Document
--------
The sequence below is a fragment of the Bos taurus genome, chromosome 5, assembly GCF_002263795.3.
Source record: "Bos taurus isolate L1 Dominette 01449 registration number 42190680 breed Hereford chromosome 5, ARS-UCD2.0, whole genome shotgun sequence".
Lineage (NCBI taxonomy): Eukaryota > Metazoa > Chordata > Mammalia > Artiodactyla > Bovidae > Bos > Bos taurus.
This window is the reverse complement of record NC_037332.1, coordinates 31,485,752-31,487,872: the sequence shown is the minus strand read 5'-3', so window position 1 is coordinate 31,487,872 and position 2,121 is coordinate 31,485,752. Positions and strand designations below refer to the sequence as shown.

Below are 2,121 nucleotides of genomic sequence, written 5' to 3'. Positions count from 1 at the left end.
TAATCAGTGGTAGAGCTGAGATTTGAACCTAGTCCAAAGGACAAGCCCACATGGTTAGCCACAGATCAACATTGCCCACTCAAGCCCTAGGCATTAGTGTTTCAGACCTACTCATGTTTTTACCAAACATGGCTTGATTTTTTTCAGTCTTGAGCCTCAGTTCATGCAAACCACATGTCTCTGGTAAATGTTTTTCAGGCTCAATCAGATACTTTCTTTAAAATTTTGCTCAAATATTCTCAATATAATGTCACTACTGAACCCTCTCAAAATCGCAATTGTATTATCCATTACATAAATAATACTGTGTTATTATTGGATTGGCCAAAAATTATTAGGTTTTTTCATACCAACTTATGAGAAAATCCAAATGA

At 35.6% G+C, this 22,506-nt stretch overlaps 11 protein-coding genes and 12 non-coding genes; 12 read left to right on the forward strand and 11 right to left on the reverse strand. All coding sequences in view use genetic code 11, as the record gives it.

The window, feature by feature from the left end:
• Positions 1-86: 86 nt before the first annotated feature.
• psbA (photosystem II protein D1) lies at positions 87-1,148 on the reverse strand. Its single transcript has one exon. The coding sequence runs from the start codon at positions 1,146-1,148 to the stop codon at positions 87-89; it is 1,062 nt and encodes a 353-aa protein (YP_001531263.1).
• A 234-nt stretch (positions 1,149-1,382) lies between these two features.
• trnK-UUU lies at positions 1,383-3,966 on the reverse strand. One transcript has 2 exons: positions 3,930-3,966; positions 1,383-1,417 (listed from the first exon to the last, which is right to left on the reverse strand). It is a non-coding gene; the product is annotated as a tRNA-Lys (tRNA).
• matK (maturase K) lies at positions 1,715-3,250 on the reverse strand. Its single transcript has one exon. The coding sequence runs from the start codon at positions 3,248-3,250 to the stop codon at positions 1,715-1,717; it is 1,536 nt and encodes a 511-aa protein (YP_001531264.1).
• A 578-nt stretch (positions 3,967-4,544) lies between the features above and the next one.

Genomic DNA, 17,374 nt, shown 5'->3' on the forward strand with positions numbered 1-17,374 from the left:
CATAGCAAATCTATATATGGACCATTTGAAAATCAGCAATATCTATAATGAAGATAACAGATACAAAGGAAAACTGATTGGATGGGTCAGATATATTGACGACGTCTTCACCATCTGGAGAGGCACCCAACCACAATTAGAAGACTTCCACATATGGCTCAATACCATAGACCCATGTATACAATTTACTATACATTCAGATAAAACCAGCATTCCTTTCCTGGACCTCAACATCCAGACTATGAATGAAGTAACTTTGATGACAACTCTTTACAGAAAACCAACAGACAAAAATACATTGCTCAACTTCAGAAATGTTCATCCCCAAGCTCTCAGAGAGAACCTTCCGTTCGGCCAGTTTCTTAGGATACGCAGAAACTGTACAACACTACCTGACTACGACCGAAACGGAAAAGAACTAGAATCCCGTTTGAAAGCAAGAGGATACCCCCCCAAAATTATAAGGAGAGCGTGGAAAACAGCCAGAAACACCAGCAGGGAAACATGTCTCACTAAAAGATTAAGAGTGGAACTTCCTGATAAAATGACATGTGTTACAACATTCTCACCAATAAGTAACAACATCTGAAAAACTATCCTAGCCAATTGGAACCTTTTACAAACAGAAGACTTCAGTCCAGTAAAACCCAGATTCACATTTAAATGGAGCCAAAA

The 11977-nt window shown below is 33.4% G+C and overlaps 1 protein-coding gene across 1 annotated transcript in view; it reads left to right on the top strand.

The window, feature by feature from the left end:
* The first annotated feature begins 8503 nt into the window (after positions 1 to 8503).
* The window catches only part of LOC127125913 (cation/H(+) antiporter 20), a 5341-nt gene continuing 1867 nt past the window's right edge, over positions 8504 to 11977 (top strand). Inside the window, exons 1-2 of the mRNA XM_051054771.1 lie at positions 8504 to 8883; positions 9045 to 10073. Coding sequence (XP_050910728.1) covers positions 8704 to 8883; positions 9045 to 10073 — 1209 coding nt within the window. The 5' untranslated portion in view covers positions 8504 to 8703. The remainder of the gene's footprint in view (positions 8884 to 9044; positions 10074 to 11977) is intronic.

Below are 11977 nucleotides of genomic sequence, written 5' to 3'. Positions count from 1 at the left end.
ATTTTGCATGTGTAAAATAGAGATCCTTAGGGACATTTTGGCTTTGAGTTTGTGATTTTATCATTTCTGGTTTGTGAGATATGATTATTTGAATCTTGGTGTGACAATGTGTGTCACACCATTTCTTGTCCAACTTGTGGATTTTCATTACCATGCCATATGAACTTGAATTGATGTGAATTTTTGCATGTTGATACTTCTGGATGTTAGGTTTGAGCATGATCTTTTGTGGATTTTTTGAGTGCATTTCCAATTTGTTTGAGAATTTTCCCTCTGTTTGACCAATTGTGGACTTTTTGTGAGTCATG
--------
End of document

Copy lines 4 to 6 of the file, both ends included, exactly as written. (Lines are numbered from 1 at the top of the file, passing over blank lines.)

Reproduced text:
This window is the reverse complement of record NC_037332.1, coordinates 31,485,752-31,487,872: the sequence shown is the minus strand read 5'-3', so window position 1 is coordinate 31,487,872 and position 2,121 is coordinate 31,485,752. Positions and strand designations below refer to the sequence as shown.

Below are 2,121 nucleotides of genomic sequence, written 5' to 3'. Positions count from 1 at the left end.
TAATCAGTGGTAGAGCTGAGATTTGAACCTAGTCCAAAGGACAAGCCCACATGGTTAGCCACAGATCAACATTGCCCACTCAAGCCCTAGGCATTAGTGTTTCAGACCTACTCATGTTTTTACCAAACATGGCTTGATTTTTTTCAGTCTTGAGCCTCAGTTCATGCAAACCACATGTCTCTGGTAAATGTTTTTCAGGCTCAATCAGATACTTTCTTTAAAATTTTGCTCAAATATTCTCAATATAATGTCACTACTGAACCCTCTCAAAATCGCAATTGTATTATCCATTACATAAATAATACTGTGTTATTATTGGATTGGCCAAAAATTATTAGGTTTTTTCATACCAACTTATGAGAAAATCCAAATGA